Recently I read a number of accounts of restoration and resurrection in the Bible. Surprisingly, none of them were in the Easter story. What I was reminded about, though, is that God has always been in the business of restoring and resurrecting.
The account that stood out to the most was the story of the resurrection of Lazarus. Yes, Jesus waited until Lazarus was dead to make his way to Bethany, but when he got there he fully entered into the situation, listening to and comforting Lazarus’ sisters, Martha and Mary. Jesus allowed his grief to align with their grief, since he dearly loved this family. It was from this place of empathetic union that formed an environment where healing could flow, even resurrection.
Jesus wasn’t the disaffected physician or the practitioner seeking to simply fix their problem. He loved them on purpose. Yes, he knew that by bringing Lazarus back from death would cause many to believe in him, but that didn’t stop him from loving his friends because they were his friends.
It is interesting that this resurrection story occurs just weeks before the Easter story, and is but one of many instances that Jesus brought people back from death. This speaks to me that resurrection and restoration are vital aspects of the mission of God’s kingdom and are, as Jesus exampled, an outcome of love. As a mission of God’s kingdom, it is also a mission of the people that make up that kingdom.
Looking forward to Easter, the purpose behind our many Easter events is to bring about an environment of love where restoration and resurrection can take place. May this be a vital part of all our preparations and planning. It is only fitting for the people of God’s kingdom.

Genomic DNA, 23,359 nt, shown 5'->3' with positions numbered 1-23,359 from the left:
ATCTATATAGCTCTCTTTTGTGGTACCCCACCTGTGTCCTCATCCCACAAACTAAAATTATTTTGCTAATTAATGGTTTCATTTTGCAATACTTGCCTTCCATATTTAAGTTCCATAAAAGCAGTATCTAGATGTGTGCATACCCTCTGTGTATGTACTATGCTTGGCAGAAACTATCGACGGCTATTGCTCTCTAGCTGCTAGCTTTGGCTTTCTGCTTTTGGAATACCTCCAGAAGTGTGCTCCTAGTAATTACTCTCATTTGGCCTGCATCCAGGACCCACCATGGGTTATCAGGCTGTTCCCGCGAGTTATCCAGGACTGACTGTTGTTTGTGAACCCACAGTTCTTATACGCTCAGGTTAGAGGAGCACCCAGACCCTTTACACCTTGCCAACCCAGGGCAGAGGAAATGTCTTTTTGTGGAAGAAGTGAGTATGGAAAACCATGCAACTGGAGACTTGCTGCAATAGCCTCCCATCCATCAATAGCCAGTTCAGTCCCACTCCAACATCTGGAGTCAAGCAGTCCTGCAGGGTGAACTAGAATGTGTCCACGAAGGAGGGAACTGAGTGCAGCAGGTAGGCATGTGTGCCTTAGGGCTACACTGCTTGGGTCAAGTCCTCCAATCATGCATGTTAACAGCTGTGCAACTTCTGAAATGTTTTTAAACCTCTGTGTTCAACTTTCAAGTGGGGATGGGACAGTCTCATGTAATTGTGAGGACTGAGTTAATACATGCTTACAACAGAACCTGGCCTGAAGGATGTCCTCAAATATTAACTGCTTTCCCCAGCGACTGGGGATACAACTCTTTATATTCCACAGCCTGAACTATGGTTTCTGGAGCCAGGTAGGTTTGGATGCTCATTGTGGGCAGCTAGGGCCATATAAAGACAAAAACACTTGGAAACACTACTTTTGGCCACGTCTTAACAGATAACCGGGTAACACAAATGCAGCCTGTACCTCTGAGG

Grace and peace,
When Jesus saw her crying and the Jews who had come with her crying also, he was deeply disturbed and troubled. He asked, “Where have you laid him?”
They replied, “Lord, come and see.”
Jesus began to cry. The Jews said, “See how much he loved him!”
My five year old son rode his bicycle without training wheels for the first time today. The moment he did it was joy-filled and exhilarating. It was also nerve wracking and a bit terrifying.
No more training wheels!
As he wobbled down the sidewalk, he veered into the yard, nearly missing a tree. Within the span of ten minutes, he is zooming around the block with a sense of accomplishment and a taste of freedom. Another milestone in the life of an American boy has been crossed, and I, his father, bear witness to it.
As I write this on a Sunday evening in March, Easter is three Sundays away. Over the last few weeks I have been thinking about Jesus and his disciples as they journeyed toward Jerusalem for the Passover and the events of Holy Week. Along the way, Jesus asks his disciples about himself.
When Jesus … asked his disciples, ”Who do people say the Son of Man is?”
They replied, “Some say John the Baptist; others say Elijah; and still others, Jeremiah or one of the prophets.”
“But what about you?” he asked. ”Who do you say I am?”
Simon Peter answered, “You are the Messiah, the Son of the living God.” (Matthew 16:13-16)
This was a watershed moment that informed the rest of their journey toward Easter. Peter bore witness to Jesus’ life and ministry as the Messiah. It was as if the training wheels were taken off and the road ahead would become increasingly challenging for both Jesus and the disciples. At the same time, though, there was an empowerment that happened. The disciples had been brought into the life and economy of the kingdom of God. They were no longer an entourage of tag-a-longs, but associates, agents, and participants in Jesus’ ministry, which was to bring about the realization of the kingdom of God.
Opportunities to bear witness are more regular than we might realize, and do not always have to be as significant as Peter’s to be worth our while. We may see that in bearing witness to God’s faithfulness, to a loved one’s accomplishment, to a friend’s thoughtfulness, or to a random act of kindness, we just might empower those around us, setting them free to take the risks necessary to embark on the next leg of the journey they find themselves on. It’s just loving our neighbor as ourselves.
We all have expectations, and they are not all crazy. They do, though, at times need to be realigned. In the story of the walk to Emmaus, the Jesus encounters two of his disciples and helps them get their expectations of him pointed in the right direction. Luke 24:13-35